Kenyan medics protest employment of Cuban doctors

KMPDU Secretary General Davji Atella flanked by other union members in Senate on Tuesday, March 21. [Twitter, KMPDU]

Doctors in Kenya say a partnership that was signed by Kenya and Cuba in 2017 should not be renewed come June 2023.

In the partnership, Cuban doctors would come into the country to help fill gaps in county hospitals while Kenyan doctors were to be sent to Cuba for specialized training.

The Kenya Medical Practitioners, Pharmacists and Dentists Union (KMPDU) is now opposing the agreement that was approved by the Ministry of Health.

In a statement, KMPDU Secretary General Davji Atella says there was no need of taking Kenyan doctors to study in Cuba. He argues that the scope of family medicine in Kenya is different from the Cuban scope, hence, the exchange program is unnecessary.

"After Kenyan doctors train in Cuba, they still come back to Kenya and have to undergo two years of training in Kenya so that they can be cleared by the medical council to practise as family doctors," said Atella.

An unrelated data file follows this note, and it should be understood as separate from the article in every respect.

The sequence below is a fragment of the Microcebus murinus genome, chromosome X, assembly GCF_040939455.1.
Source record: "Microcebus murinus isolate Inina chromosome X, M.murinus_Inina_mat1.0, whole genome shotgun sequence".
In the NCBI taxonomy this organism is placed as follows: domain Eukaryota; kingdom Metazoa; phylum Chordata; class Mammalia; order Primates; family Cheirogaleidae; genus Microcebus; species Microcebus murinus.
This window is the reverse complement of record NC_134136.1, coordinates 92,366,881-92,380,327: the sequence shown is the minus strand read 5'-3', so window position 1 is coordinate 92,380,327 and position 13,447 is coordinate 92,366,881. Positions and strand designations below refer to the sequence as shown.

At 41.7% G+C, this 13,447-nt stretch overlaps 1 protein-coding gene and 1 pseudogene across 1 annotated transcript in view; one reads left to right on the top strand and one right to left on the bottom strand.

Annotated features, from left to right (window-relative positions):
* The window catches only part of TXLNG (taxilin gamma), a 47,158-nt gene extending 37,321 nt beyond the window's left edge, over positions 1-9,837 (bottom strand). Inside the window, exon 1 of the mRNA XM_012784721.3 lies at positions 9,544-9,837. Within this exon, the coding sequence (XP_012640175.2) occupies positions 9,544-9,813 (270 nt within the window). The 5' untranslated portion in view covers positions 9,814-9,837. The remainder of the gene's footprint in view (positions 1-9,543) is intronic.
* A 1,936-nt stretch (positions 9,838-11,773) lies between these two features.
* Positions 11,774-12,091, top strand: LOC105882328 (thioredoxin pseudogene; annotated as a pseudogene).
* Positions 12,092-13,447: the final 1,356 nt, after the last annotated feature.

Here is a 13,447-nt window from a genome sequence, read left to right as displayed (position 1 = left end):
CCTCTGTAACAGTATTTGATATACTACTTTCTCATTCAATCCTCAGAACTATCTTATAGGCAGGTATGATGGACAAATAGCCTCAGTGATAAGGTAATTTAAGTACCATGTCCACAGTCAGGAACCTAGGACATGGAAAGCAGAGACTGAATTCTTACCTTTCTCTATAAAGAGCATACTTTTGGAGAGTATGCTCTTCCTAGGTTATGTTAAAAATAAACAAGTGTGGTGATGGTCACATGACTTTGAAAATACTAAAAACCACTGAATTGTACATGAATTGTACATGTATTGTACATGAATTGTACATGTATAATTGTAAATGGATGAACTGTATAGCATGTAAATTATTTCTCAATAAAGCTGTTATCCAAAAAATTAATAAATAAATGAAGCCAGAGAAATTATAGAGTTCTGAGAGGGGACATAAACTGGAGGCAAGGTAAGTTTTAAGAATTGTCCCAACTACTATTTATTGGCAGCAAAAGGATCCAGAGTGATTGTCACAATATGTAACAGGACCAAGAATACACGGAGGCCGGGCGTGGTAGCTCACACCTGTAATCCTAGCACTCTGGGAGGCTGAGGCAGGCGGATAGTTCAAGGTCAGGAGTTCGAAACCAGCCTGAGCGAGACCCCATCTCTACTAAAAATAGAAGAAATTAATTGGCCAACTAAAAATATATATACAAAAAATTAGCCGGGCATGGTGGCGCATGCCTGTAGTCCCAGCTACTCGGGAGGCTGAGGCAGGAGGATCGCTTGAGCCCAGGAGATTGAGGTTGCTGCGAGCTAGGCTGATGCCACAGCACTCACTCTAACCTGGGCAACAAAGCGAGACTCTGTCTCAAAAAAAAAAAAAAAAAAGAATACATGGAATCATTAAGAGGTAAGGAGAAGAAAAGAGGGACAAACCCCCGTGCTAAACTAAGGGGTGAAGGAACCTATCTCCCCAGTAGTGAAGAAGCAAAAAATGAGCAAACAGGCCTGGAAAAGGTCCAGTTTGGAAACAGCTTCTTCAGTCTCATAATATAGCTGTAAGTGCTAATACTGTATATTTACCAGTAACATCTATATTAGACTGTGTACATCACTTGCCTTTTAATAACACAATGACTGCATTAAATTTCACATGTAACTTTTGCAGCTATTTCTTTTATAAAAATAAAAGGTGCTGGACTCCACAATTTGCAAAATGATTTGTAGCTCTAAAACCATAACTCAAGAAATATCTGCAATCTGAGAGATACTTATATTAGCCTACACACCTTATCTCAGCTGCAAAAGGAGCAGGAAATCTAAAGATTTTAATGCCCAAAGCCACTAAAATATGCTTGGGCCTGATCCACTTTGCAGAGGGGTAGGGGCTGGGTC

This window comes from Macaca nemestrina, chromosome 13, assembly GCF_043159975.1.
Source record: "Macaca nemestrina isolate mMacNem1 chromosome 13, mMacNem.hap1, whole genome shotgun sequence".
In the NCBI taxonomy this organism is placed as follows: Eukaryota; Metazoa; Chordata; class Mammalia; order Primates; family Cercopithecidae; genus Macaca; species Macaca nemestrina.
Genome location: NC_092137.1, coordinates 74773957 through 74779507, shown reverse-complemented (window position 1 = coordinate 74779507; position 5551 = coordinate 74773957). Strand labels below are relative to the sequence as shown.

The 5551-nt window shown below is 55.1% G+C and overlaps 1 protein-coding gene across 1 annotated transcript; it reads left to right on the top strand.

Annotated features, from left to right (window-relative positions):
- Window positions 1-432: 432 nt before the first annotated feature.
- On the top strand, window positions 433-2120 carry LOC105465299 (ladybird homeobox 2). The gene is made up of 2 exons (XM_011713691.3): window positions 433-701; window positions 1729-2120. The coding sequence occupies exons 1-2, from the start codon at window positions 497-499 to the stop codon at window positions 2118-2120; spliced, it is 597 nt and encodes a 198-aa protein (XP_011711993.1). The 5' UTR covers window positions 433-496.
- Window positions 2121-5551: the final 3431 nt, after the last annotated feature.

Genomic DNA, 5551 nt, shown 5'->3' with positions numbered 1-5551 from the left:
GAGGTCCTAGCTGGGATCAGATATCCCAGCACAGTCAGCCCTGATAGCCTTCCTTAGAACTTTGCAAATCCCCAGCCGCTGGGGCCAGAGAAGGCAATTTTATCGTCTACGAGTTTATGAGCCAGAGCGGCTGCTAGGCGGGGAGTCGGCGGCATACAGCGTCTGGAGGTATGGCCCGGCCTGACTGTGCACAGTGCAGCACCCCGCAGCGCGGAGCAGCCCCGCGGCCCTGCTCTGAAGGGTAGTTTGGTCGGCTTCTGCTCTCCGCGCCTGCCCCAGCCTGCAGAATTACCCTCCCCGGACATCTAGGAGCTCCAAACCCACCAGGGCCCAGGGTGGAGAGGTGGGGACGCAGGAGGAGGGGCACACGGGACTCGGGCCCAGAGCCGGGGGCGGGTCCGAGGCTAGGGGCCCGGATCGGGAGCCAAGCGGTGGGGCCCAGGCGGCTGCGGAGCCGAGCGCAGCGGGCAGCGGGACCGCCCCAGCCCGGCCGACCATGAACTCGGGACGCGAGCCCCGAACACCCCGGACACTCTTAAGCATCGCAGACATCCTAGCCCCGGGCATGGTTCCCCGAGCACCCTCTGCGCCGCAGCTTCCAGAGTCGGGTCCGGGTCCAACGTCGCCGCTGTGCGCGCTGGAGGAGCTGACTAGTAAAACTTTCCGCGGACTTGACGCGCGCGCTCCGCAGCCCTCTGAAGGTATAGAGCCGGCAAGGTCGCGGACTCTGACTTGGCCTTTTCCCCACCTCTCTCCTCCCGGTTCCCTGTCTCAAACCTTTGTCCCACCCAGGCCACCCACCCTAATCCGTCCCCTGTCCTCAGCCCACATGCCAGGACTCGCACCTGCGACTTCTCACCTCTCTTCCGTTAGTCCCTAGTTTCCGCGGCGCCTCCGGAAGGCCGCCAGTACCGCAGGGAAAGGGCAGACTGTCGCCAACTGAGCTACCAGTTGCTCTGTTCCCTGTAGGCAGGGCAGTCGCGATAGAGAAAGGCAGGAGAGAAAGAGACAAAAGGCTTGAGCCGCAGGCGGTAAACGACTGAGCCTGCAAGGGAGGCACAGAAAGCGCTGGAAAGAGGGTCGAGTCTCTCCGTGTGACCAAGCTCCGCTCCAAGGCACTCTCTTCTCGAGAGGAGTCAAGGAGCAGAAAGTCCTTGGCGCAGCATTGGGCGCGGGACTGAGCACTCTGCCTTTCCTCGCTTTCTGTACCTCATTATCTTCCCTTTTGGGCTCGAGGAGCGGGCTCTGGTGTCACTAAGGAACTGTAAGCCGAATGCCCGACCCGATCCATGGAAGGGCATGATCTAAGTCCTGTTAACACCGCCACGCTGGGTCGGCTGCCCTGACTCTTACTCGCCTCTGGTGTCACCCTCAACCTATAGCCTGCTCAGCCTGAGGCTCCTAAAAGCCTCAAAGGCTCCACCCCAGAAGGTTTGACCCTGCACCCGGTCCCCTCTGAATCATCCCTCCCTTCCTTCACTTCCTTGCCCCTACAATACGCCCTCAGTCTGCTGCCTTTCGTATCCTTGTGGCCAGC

"The scope of family medicine in Kenya is different from the Cuban scope hence the need to train doctors to acquire skills that can enable them to practise in Kenya," he added.

Atella further observed that Cuban doctors who had been posted in Kenya were also experiencing challenges.

"The Cuban family doctors are not able to do surgeries as this skill is not part of their training. There is also the aspect of language barrier where a clinician has to be in a clinic with them so that they can communicate to the patients. This is a waste of human resources," said Atella.

"The Cuban doctors who came to practise in Kenya also experienced some challenges. The expectation was different. A family doctor trained in Kenya is able to perform emergency obstetric and gynaecological surgeries as well as surgical emergencies."

Atella advocates employing Kenyan doctors before foreign doctors can be considered for the opportunities.

"There are around more than 100 unemployed Kenyan family physicians who can be utilised to promote the primary health care agenda," he said.